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Old 04-17-2009, 04:32 PM   #1
derrick123
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what version of linux


Can anyone help me by suggesting what version of linux I should try using with an old laptop running an intel celeron(R)CPU 2.80GHz 192 MB of ram.

Thank you.
I think that I had better explain a little more clearly what I am trying to do. I wanted to make a bootable CD of Linux that I could run on the laptop, without actualy instaling to start with. I downloaded Ubantu 8.10. I carried out a check sum to make sure file was correct, then made a bootable disc using Nero. It started working, IE loading but then locked up. I then had to restart in safe mode and do a system restore to get windows to load again. I can only think I am using wrong version of linux for power of the laptop. I used the setting run without installing or changing your computer(or words to that effect)

Last edited by derrick123; 04-18-2009 at 05:37 AM.
 
Old 04-17-2009, 04:56 PM   #2
pljvaldez
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I personally like doing a bare debian install and building on to that with aptitude. Or you can download the lightweight install CD here (it has XFCE or LXDE as the desktop system).

There are other specialized distro's for older hardware like Xubuntu, Puppy Linux, Damn Small Linux, etc.
 
Old 04-17-2009, 06:27 PM   #3
cloud9repo
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Quote:
Originally Posted by derrick123 View Post
Can anyone help me by suggesting what version of linux I should try using with an old laptop running an intel celeron(R)CPU 2.80GHz 192 MB of ram.

Thank you.
Around the 2.4 kernel has been optimized for older equipment.
 
Old 04-17-2009, 09:24 PM   #4
maresmasb
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If "version of Linux" means what kernel to use, then I would say let the installed distribution decide it. Support for outdated hardware tends to get of current kernels, but outdated in this case means i286 and i386 and i486 PC's with 16 MHZ and maybe around 4 to 8 MB of RAM. Chances are that current kernels will have quite good support for your laptop.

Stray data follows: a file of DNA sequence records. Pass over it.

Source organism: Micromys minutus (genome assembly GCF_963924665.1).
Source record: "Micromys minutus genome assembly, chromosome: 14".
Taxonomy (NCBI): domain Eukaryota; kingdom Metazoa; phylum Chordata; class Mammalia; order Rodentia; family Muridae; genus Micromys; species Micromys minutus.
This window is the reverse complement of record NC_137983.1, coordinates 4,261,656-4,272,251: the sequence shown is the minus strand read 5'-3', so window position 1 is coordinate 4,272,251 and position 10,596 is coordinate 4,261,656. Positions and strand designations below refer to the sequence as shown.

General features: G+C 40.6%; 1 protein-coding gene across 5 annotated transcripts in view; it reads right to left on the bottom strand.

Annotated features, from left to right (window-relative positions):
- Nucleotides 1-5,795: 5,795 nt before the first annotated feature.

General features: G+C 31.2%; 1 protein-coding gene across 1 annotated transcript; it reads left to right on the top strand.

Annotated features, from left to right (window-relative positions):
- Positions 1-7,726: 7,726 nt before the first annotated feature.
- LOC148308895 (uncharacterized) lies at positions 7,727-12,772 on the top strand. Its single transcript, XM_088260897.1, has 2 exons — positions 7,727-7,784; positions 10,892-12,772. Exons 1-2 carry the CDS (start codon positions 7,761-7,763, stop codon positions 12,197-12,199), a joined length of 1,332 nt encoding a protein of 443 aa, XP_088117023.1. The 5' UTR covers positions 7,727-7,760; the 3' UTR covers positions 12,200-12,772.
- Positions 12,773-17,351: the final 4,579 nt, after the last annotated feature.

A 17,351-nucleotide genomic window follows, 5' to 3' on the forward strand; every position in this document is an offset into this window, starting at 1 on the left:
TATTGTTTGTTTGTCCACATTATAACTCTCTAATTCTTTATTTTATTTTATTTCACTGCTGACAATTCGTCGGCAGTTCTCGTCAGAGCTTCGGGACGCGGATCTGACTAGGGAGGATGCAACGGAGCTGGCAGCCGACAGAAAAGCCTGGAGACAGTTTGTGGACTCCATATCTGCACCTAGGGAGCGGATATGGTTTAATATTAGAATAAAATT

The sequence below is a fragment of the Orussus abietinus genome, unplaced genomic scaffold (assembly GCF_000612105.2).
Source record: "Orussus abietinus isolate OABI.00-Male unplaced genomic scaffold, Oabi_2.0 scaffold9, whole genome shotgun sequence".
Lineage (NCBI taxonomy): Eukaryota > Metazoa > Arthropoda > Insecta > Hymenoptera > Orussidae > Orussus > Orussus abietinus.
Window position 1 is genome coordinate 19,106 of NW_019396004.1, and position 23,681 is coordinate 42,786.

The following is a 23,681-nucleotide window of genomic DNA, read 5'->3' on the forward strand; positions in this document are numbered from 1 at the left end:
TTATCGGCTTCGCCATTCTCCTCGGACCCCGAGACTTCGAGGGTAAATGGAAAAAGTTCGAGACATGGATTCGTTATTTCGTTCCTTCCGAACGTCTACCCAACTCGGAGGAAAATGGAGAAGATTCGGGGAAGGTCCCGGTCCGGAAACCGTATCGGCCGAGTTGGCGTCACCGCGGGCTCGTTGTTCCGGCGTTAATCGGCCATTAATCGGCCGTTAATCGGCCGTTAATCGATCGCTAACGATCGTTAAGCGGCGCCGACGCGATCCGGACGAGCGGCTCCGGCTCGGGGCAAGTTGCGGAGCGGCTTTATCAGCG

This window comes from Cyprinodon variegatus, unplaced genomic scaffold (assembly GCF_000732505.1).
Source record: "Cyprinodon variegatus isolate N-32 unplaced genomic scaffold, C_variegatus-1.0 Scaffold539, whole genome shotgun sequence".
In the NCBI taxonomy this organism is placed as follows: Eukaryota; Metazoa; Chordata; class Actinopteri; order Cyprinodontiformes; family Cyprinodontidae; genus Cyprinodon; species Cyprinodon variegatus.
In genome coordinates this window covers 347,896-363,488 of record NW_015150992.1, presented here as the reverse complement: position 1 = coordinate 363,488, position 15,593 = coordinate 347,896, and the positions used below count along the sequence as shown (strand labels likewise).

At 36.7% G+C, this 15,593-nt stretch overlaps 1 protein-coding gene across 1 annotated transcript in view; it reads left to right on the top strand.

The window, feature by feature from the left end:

If "version of Linux" means what distribution to use: any distribution will do, that allows you to un-select a large amount of unneeded software packages. In your case I would actually go for Slackware, if you are brave enough to really learn everything UNIX. Make sure to install fluxbox, XFCE and WindowMaker as window manager. Gnome and KDE tend to be slow on older machines.

Last edited by Tinkster; 10-30-2010 at 04:18 PM.
 
Old 04-18-2009, 07:22 AM   #5
DragonSlayer48DX
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Well, I have Kubuntu installed on a PIII(733MHz) and P4(1.8GHz) with no problems. Your issue is RAM- Ubuntu needs a minimum of 256Mb.

If you're wanting a distro to use from CD, I'd recommend Puppy. It's lightweight and fast, and can be run from the disc, as opposed to just testing.

PuppyLinux Home Page

Cheers

Last edited by DragonSlayer48DX; 04-18-2009 at 07:27 AM.
 
Old 04-18-2009, 07:40 AM   #6
moxieman99
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Quote:
Originally Posted by derrick123 View Post
Can anyone help me by suggesting what version of linux I should try using with an old laptop running an intel celeron(R)CPU 2.80GHz 192 MB of ram.
Is there any way you can add RAM to the computer? Even getting up to 256 meg of ram will make a big difference in the number of distrobutions you could try and how they would perform, over 192 meg.

One of the other posters suggested live CDs to test out distros -- very good idea, and another suggested that when you do finally install, get a distro that allows you to de/select which applications to install (for example, you probably would want abiwork or kwrite rather than OpenOffice, and Xfce rather than Gnome or KDE). Check them out, but see if you can increase your RAM. Will make life a lot easier.
 
Old 04-18-2009, 08:23 AM   #7
cloud9repo
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Quote:
Originally Posted by maresmasb View Post
If "version of Linux" means what kernel to use, then I would say let the installed distribution decide it. Support for outdated hardware tends to get of current kernels, but outdated in this case means i286 and i386 and i486 PC's with 16 MHZ and maybe around 4 to 8 MB of RAM. Chances are that current kernels will have quite good support for your laptop.

If "version of Linux" means what distribution to use: any distribution will do, that allows you to un-select a large amount of unneeded software packages. In your case I would actually go for Slackware, if you are brave enough to really learn everything UNIX. Make sure to install fluxbox, XFCE and WindowMaker as window manager. Gnome and KDE tend to be slow on older machines.
Yeah, OK J.T. Hooker...
 
  


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